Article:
This study sheet is sponsored by Jewish Journeys Ltd: Currently booking trips to Uzbekistan (The Jews of the Silk Route) and Andalucía (The Jews of Muslim Spain) .

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September 8, 2010

Seeing is Believing

Filed under: Bet Din,Conversion — chaimweiner @ 2:48 pm

Question: Does a Rabbi need to be present when a female convert immerses in the Mikvah? If not, how can a conversion without witnesses be Kosher?

Answer: In the Book of Leviticus [Lev. 5:1], the Torah talks about the sin of withholding testimony. It includes one who  “although able to testify as one who has either seen or knows of the matter,  does not give the information”. The Talmud [BT Shavuot 34a] elaborates upon this verse. “R. Jose the Galilean said… of such testimony as may be established by seeing without knowing, and by knowing without seeing, the verse deals.” This statement establishes the principle that one may be a witness to actions that one knows about without actually having seen the action, if the circumstances are such that one is absolutely certain that the testimony is true.

This principle has been applied to many areas of Jewish law. Ritual immersion is one such instance. The Talmud [BT Yevamot 45b] discusses the Jewish status of a woman who had not formally converted with a Bet Din, but who had immersed in a Mikvah. R. Yosef accepts her as a Jew.  The Tosephot [10th-13th Century, mainly France and Germany] debate how the woman’s status could be confirmed. Even if she had previously immersed, the Bet Din did not witness the immersion! They suggest two possible answers: 1) a Bet Din is not required for every stage of the conversion. It is required when the convert accepts the obligation to observe the Mitzvot, but not for immersion in the Mikvah. 2) Even if the Bet Din is required for immersion, they don’t actually have to see the immersion.  It is enough for the Bet Din to know for certain that the immersion took place for them to count as having witnessed the immersion.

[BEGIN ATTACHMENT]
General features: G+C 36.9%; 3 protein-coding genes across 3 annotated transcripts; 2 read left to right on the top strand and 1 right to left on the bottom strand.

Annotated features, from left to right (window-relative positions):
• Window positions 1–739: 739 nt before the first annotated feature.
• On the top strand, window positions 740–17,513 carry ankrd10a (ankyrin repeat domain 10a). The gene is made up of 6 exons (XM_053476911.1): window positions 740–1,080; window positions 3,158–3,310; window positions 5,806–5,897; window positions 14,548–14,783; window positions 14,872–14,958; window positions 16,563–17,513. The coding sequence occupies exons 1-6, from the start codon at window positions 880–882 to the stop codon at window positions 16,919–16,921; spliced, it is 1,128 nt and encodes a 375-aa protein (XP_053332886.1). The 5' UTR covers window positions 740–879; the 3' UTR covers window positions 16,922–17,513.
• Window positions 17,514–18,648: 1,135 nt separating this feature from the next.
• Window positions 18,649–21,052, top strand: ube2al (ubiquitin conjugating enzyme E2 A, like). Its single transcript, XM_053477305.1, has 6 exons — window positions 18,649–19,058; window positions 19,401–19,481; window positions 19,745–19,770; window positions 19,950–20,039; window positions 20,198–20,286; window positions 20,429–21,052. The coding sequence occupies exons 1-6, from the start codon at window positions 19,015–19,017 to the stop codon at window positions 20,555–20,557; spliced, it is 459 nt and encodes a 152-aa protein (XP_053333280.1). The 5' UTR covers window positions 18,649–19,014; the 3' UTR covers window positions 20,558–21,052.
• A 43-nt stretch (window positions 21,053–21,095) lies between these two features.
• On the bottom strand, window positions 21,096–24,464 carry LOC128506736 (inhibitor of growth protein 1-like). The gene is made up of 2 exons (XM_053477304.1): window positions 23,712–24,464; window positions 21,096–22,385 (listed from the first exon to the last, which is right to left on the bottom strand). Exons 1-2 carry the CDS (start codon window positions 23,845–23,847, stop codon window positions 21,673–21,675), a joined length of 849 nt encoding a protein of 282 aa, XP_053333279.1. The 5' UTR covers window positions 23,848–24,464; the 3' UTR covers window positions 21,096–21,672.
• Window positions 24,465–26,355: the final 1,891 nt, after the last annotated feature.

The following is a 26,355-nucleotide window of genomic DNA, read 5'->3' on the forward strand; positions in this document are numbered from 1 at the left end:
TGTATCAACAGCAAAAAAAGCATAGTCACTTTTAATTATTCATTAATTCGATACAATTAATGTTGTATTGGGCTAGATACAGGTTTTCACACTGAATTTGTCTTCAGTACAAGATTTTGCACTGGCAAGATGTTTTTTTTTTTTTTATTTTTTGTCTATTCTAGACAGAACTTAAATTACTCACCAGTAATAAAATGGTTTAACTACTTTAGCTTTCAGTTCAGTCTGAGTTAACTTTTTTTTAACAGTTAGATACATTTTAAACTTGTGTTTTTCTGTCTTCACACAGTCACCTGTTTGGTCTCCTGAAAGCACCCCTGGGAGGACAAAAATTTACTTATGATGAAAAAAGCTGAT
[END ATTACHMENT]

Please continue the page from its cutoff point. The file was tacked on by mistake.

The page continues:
This principle has also been evoked to certify the Kashrut of milk. The Mishnah [Avodah Zara 2:6] declares that one is not allowed to consume milk unless a Jew was present at the time of the milking. This is because milk from a non-Kosher animal could easily be mixed into the Kosher milk. Rabbi Moshe Feinstein [20th Century, USA] rules that in a country where the government conducts regular inspections, it is permitted to consume any milk. Since we rely on the government inspections we ‘know’ that the milk has not been mixed, and this counts as if we had witnessed the milking ourselves.

At the root of this question lies a deep philosophical issue – what does it mean to ‘know’ something? It is rare that we have the absolute certainty that comes from witnessing something ourselves. For society to function, we need a way to also accept ‘quite certain’ as being good enough. Jewish law is the law of life. It has established reasonable expectations of what needs to be done in order to know.

There are many different ways to ascertain that a proper immersion has taken place. Female witnesses that the Bet Din trusts are present at the immersion. Rabbis witness the convert entering the Mikvah room and subsequently returning with wet hair. As long as the Bet Din is convinced that a proper immersion took place, the conversion is Kosher.

Rabbi Chaim Weiner

Based on Rabbi Moshe Feinstein, Igrot Moshe YD Part 1, 47.

This study sheet is sponsored by Jewish Journeys Ltd: Currently booking trips to Germany (The Rhineland).